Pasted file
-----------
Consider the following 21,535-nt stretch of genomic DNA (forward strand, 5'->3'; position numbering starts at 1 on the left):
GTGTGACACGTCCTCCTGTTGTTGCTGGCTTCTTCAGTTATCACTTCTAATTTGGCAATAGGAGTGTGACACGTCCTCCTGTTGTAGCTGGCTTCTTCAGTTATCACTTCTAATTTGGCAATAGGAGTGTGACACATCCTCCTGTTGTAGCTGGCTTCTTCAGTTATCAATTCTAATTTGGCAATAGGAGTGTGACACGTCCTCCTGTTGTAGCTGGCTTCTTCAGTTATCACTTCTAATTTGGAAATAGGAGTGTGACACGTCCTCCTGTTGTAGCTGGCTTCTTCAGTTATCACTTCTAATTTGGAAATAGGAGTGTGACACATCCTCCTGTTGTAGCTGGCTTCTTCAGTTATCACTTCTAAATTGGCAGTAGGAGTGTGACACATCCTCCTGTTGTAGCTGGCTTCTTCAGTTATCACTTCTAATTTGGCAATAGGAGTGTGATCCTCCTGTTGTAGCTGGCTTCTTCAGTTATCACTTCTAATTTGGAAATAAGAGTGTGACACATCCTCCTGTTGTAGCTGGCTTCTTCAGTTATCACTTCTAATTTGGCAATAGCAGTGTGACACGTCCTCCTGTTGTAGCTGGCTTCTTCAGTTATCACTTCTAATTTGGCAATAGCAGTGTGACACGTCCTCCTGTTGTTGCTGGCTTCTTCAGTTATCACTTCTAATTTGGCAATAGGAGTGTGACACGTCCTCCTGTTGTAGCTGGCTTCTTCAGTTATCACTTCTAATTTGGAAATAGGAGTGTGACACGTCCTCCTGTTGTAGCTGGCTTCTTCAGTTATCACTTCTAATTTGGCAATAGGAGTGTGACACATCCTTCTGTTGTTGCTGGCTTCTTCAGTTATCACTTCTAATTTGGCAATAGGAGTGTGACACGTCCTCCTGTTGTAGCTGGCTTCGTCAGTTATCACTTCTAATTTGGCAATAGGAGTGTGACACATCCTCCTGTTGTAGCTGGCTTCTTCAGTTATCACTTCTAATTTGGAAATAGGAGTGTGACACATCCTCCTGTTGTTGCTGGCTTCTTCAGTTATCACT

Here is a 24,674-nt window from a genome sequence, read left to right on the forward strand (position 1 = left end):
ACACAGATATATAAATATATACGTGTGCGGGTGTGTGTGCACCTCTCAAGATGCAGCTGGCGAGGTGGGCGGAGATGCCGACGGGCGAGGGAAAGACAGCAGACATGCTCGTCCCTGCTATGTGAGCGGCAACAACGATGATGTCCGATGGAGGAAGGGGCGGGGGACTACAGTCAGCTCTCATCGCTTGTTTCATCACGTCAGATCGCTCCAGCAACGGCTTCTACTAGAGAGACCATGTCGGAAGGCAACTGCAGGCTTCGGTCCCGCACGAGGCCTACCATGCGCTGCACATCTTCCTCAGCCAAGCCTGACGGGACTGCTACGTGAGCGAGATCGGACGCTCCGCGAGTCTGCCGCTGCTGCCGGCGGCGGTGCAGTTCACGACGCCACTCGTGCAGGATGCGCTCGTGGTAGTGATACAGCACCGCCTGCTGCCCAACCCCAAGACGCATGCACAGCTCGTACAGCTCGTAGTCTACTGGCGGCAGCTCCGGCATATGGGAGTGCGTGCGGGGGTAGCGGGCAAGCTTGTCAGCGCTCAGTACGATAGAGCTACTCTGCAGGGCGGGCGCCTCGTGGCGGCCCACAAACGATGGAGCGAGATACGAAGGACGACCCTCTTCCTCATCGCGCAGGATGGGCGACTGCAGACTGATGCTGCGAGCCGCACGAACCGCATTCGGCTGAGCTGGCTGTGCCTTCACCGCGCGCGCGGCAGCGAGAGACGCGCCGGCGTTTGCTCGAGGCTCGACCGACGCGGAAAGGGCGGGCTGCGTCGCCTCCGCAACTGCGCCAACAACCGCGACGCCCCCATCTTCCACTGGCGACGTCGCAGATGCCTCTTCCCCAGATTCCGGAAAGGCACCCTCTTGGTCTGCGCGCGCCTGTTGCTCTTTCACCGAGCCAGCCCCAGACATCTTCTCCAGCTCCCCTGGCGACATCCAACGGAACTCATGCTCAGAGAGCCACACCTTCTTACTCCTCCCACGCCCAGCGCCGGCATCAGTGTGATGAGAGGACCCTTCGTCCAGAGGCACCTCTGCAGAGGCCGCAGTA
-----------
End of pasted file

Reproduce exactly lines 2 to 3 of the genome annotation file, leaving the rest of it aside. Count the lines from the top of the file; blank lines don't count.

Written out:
GTGTGACACGTCCTCCTGTTGTTGCTGGCTTCTTCAGTTATCACTTCTAATTTGGCAATAGGAGTGTGACACGTCCTCCTGTTGTAGCTGGCTTCTTCAGTTATCACTTCTAATTTGGCAATAGGAGTGTGACACATCCTCCTGTTGTAGCTGGCTTCTTCAGTTATCAATTCTAATTTGGCAATAGGAGTGTGACACGTCCTCCTGTTGTAGCTGGCTTCTTCAGTTATCACTTCTAATTTGGAAATAGGAGTGTGACACGTCCTCCTGTTGTAGCTGGCTTCTTCAGTTATCACTTCTAATTTGGAAATAGGAGTGTGACACATCCTCCTGTTGTAGCTGGCTTCTTCAGTTATCACTTCTAAATTGGCAGTAGGAGTGTGACACATCCTCCTGTTGTAGCTGGCTTCTTCAGTTATCACTTCTAATTTGGCAATAGGAGTGTGATCCTCCTGTTGTAGCTGGCTTCTTCAGTTATCACTTCTAATTTGGAAATAAGAGTGTGACACATCCTCCTGTTGTAGCTGGCTTCTTCAGTTATCACTTCTAATTTGGCAATAGCAGTGTGACACGTCCTCCTGTTGTAGCTGGCTTCTTCAGTTATCACTTCTAATTTGGCAATAGCAGTGTGACACGTCCTCCTGTTGTTGCTGGCTTCTTCAGTTATCACTTCTAATTTGGCAATAGGAGTGTGACACGTCCTCCTGTTGTAGCTGGCTTCTTCAGTTATCACTTCTAATTTGGAAATAGGAGTGTGACACGTCCTCCTGTTGTAGCTGGCTTCTTCAGTTATCACTTCTAATTTGGCAATAGGAGTGTGACACATCCTTCTGTTGTTGCTGGCTTCTTCAGTTATCACTTCTAATTTGGCAATAGGAGTGTGACACGTCCTCCTGTTGTAGCTGGCTTCGTCAGTTATCACTTCTAATTTGGCAATAGGAGTGTGACACATCCTCCTGTTGTAGCTGGCTTCTTCAGTTATCACTTCTAATTTGGAAATAGGAGTGTGACACATCCTCCTGTTGTTGCTGGCTTCTTCAGTTATCACT

Here is a 24,674-nt window from a genome sequence, read left to right on the forward strand (position 1 = left end):